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August 2007 | Volume 10 / Nuber 8
The VoIP Authority

Going Green

One of the most significant changes sweeping the technology landscape is the greening of the industry. The green movement is going mainstream, and in many cases the benefit to the environment is ironically taking a secondary position to the main interest of businesses, which is the making of green of a different color. That's right, today's green technology movement is as much about making money as it is about being socially responsible and kind to the environment.

For our part, TMC has launched a green initiative of our own. Our Green Technology World Web site ( was launched with the goal of helping environmentally conscious business leaders choose environmentally friendly solutions. The site is designed to educate readers about technologies, essential issues, and trends that enable companies to operate more efficiently, thereby creating a positive impact on both their businesses and the environment.

The green technology movement has spawned several organizations who have pledged their support for the environment.

The Green Grid

One such organization, The Green Grid, is a consortium of big players on the IT scene seeking to improve energy efficiency in data centers around the globe. According to that organization's “About” page on their website, (

“The Green Grid takes a broad-reaching approach to data center efficiency focusing on data center “power pillars” that span the gamut of technology, infrastructure and processes present in today's data center environments.”

The consortium's Board of Directors member companies are a veritable Who's Who of technology: AMD, APC, Dell, HP, IBM, Intel, Microsoft, Rackable Systems, SprayCool, Sun Microsystems, and VMware are working together to engage in research, drive standards, and educate the marketplace.

Climate Savers Computing Initiative

Just this past June, Intel, Google and over 25 other organizations joined forces in pledging their support for the environment.

Together with the likes of Yahoo!, NEC, Dell, HP, IBM, Microsoft, and others, the group announced the formation of the Climate Savers Computing Initiative (, an organization whose stated goal is to:

“…save energy and reduce greenhouse gas emissions by setting aggressive new targets for energy-efficient computers and components, and promoting the adoption of energy-efficient computers and power management tools worldwide.”

According to the Climate Savers Computing Initiative website, the average desktop PC wastes nearly half the power delivered to it, and this waste increases the cost of powering a computer, as well as increases the emission of greenhouse gases.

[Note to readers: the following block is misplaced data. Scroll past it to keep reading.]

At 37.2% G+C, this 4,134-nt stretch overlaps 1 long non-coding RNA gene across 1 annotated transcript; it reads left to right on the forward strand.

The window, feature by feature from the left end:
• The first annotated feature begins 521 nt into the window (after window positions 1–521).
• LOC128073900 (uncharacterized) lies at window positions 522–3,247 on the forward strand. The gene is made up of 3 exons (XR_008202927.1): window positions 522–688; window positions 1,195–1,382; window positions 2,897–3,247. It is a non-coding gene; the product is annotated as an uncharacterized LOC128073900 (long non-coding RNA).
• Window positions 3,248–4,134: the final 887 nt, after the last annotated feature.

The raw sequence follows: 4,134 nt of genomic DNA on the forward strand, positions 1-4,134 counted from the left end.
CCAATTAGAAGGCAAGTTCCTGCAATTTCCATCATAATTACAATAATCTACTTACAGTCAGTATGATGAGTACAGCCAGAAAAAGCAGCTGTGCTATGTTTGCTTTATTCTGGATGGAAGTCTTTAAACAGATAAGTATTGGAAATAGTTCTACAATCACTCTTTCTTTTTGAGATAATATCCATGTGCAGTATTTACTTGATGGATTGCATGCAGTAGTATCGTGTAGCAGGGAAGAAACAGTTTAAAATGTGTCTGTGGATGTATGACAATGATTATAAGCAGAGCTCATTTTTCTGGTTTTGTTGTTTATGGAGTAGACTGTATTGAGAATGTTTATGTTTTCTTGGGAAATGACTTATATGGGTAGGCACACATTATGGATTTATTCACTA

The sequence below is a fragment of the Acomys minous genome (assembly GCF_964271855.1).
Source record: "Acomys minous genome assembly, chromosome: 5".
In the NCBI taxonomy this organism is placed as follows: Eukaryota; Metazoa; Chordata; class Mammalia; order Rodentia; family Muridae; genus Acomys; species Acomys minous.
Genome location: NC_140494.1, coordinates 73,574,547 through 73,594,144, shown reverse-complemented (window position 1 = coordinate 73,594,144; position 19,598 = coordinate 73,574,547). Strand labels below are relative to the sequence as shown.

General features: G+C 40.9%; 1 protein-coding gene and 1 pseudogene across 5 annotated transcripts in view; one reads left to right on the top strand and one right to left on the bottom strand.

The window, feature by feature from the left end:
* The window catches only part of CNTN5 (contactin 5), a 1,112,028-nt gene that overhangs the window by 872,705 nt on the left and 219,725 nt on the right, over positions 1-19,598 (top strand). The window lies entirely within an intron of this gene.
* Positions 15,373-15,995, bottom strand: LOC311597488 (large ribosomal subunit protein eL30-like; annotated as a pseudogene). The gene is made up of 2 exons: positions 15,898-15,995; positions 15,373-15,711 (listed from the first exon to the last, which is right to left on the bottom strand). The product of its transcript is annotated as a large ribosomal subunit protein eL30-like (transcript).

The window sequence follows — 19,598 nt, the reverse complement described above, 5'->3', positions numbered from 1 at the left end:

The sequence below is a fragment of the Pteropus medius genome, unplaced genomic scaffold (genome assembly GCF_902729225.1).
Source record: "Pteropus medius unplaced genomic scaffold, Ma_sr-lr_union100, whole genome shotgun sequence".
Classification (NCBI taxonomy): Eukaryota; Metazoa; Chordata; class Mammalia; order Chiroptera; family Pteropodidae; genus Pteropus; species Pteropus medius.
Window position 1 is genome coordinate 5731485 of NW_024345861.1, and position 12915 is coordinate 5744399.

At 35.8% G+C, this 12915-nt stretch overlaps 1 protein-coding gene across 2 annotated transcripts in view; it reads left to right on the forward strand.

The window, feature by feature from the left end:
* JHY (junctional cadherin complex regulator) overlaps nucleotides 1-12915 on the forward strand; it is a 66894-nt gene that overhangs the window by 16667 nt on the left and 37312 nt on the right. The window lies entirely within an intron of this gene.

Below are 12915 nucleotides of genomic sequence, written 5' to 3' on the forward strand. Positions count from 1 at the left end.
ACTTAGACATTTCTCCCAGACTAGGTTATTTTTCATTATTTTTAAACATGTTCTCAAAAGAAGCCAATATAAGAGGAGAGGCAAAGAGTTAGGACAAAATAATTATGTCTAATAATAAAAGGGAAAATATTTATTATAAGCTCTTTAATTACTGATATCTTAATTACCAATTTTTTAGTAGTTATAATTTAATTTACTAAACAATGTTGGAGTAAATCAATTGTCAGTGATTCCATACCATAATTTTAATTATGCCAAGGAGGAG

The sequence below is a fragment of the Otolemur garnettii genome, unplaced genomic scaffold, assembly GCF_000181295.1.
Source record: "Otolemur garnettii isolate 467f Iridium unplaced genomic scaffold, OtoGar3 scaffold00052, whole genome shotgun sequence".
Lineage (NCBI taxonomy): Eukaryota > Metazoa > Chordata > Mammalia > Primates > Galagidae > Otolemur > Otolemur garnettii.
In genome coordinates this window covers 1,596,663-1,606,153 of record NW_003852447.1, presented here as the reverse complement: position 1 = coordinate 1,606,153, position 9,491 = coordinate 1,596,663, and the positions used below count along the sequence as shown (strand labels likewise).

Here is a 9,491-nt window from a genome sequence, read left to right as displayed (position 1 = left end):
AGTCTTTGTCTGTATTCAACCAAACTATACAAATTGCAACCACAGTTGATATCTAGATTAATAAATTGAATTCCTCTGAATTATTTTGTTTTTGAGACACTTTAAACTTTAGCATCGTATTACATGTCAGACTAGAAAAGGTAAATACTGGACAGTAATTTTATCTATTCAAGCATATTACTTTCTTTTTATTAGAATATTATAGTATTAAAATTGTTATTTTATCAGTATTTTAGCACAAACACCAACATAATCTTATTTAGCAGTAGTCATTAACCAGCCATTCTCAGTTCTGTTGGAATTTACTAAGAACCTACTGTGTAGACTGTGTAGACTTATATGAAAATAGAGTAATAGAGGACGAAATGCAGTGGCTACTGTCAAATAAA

Among the goals of the new environmentally friendly alliance, the Climate Savers Computing Initiative hopes that by 2010, reductions in wasted energy and the adoption of eco-friendly methods of producing PCs will help lower greenhouse gas emissions by up to 54 million tons per year.

Green Technology Initiative

The Green Technology Initiative is similar in nature to The Green Grid, but with a distinctly British feel. The group was organized to help businesses in the United Kingdom reduce the carbon footprint of their IT systems in step with a concomitant government mandated reduction in greenhouse gas emissions totaling 20% by 2010.

According to the company's website,

“The Initiative is a non-commercial organisation providing the business community with free advice and information. We are supported by a wide range of Industry leaders whose experience and advice in all areas will be invaluable in achieving our aims.”

There is one particular statement that the group makes online that sums up my own feelings regarding the green technology movement. “Most businesses cannot just decide to 'go green' - after all, their job is to make money for the shareholders, not save the planet. Our job is to help them do both.”

So it is entirely plausible to do right by Mother Earth and make a few dollars while doing so.

And yet, challenges remain. As industry-wide recognition of the need to go green accelerates, companies are realizing that it's one thing to get behind an environmentally friendly green initiative; it's quite another challenge to actually do something about it.

A recent survey published by the Green Technology Initiative found that the overwhelming majority of British businesses (95%) believe that reducing our carbon footprint is critical to an overall green strategy.

Ironically, about 70% of those surveyed have no plan, and no target to reduce their own carbon footprint.

Dan Sutherland, founder of the Green Technology Initiative, said, “What we are doing in IT today is not sustainable. Systems efficiency is the cheapest and easiest way of reducing the carbon footprint of the work you do, and delivered properly, it has the benefit of bringing down costs across the board. Whilst undoubtedly UK enterprises are willing to take action, many lack the incentive, knowledge and resources to make immediate changes.”

The survey also found that many expect industry and government to take the lead in reducing harmful emissions. IT

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